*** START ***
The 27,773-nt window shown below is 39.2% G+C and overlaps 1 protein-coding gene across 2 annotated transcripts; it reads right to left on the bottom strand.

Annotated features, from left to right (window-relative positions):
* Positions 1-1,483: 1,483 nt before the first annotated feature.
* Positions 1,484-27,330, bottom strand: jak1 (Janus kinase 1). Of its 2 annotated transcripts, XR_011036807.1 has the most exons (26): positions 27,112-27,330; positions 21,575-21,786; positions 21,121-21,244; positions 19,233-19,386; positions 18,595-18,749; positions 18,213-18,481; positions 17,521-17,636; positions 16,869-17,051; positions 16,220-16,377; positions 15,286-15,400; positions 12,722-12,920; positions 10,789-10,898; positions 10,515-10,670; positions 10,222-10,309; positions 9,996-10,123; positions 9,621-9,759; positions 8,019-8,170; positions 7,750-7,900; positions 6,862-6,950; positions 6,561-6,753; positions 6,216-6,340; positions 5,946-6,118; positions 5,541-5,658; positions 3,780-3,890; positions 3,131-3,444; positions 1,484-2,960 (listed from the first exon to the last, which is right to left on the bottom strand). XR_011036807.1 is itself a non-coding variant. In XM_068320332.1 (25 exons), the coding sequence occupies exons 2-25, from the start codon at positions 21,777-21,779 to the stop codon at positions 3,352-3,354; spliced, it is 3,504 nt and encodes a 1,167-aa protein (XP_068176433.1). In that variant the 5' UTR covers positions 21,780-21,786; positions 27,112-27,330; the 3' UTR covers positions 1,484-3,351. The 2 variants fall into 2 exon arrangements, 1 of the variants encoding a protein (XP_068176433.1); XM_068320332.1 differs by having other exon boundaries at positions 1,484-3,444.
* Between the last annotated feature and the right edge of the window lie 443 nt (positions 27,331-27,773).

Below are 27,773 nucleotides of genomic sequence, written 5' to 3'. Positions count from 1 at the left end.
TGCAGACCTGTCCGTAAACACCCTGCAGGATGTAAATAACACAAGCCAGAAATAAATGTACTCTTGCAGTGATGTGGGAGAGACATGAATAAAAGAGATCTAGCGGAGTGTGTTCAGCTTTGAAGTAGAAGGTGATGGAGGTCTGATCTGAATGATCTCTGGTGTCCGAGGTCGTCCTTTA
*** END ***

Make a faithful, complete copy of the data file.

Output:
The 27,773-nt window shown below is 39.2% G+C and overlaps 1 protein-coding gene across 2 annotated transcripts; it reads right to left on the bottom strand.

Annotated features, from left to right (window-relative positions):
* Positions 1-1,483: 1,483 nt before the first annotated feature.
* Positions 1,484-27,330, bottom strand: jak1 (Janus kinase 1). Of its 2 annotated transcripts, XR_011036807.1 has the most exons (26): positions 27,112-27,330; positions 21,575-21,786; positions 21,121-21,244; positions 19,233-19,386; positions 18,595-18,749; positions 18,213-18,481; positions 17,521-17,636; positions 16,869-17,051; positions 16,220-16,377; positions 15,286-15,400; positions 12,722-12,920; positions 10,789-10,898; positions 10,515-10,670; positions 10,222-10,309; positions 9,996-10,123; positions 9,621-9,759; positions 8,019-8,170; positions 7,750-7,900; positions 6,862-6,950; positions 6,561-6,753; positions 6,216-6,340; positions 5,946-6,118; positions 5,541-5,658; positions 3,780-3,890; positions 3,131-3,444; positions 1,484-2,960 (listed from the first exon to the last, which is right to left on the bottom strand). XR_011036807.1 is itself a non-coding variant. In XM_068320332.1 (25 exons), the coding sequence occupies exons 2-25, from the start codon at positions 21,777-21,779 to the stop codon at positions 3,352-3,354; spliced, it is 3,504 nt and encodes a 1,167-aa protein (XP_068176433.1). In that variant the 5' UTR covers positions 21,780-21,786; positions 27,112-27,330; the 3' UTR covers positions 1,484-3,351. The 2 variants fall into 2 exon arrangements, 1 of the variants encoding a protein (XP_068176433.1); XM_068320332.1 differs by having other exon boundaries at positions 1,484-3,444.
* Between the last annotated feature and the right edge of the window lie 443 nt (positions 27,331-27,773).

Below are 27,773 nucleotides of genomic sequence, written 5' to 3'. Positions count from 1 at the left end.
TGCAGACCTGTCCGTAAACACCCTGCAGGATGTAAATAACACAAGCCAGAAATAAATGTACTCTTGCAGTGATGTGGGAGAGACATGAATAAAAGAGATCTAGCGGAGTGTGTTCAGCTTTGAAGTAGAAGGTGATGGAGGTCTGATCTGAATGATCTCTGGTGTCCGAGGTCGTCCTTTA